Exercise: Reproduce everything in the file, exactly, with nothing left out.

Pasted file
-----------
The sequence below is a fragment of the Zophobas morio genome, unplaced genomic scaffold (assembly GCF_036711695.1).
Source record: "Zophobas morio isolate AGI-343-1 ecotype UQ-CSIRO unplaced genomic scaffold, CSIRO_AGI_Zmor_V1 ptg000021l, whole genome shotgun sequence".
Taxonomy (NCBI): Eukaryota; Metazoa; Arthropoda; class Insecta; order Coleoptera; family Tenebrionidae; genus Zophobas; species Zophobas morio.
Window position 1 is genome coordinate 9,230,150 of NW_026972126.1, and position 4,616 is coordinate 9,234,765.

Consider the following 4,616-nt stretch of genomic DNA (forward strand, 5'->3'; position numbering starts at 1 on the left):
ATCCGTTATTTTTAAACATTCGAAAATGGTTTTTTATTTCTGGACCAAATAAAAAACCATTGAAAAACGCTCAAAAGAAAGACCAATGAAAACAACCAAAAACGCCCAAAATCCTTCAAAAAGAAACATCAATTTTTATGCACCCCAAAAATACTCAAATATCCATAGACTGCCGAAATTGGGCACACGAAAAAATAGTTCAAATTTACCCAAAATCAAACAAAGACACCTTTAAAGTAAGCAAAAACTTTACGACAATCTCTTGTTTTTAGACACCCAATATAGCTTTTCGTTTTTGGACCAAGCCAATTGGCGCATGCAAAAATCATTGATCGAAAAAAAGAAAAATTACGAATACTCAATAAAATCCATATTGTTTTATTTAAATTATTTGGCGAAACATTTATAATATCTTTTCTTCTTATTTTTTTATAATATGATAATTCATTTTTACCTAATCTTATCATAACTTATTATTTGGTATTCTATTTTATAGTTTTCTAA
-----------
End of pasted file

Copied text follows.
The sequence below is a fragment of the Zophobas morio genome, unplaced genomic scaffold (assembly GCF_036711695.1).
Source record: "Zophobas morio isolate AGI-343-1 ecotype UQ-CSIRO unplaced genomic scaffold, CSIRO_AGI_Zmor_V1 ptg000021l, whole genome shotgun sequence".
Taxonomy (NCBI): Eukaryota; Metazoa; Arthropoda; class Insecta; order Coleoptera; family Tenebrionidae; genus Zophobas; species Zophobas morio.
Window position 1 is genome coordinate 9,230,150 of NW_026972126.1, and position 4,616 is coordinate 9,234,765.

Consider the following 4,616-nt stretch of genomic DNA (forward strand, 5'->3'; position numbering starts at 1 on the left):
ATCCGTTATTTTTAAACATTCGAAAATGGTTTTTTATTTCTGGACCAAATAAAAAACCATTGAAAAACGCTCAAAAGAAAGACCAATGAAAACAACCAAAAACGCCCAAAATCCTTCAAAAAGAAACATCAATTTTTATGCACCCCAAAAATACTCAAATATCCATAGACTGCCGAAATTGGGCACACGAAAAAATAGTTCAAATTTACCCAAAATCAAACAAAGACACCTTTAAAGTAAGCAAAAACTTTACGACAATCTCTTGTTTTTAGACACCCAATATAGCTTTTCGTTTTTGGACCAAGCCAATTGGCGCATGCAAAAATCATTGATCGAAAAAAAGAAAAATTACGAATACTCAATAAAATCCATATTGTTTTATTTAAATTATTTGGCGAAACATTTATAATATCTTTTCTTCTTATTTTTTTATAATATGATAATTCATTTTTACCTAATCTTATCATAACTTATTATTTGGTATTCTATTTTATAGTTTTCTAA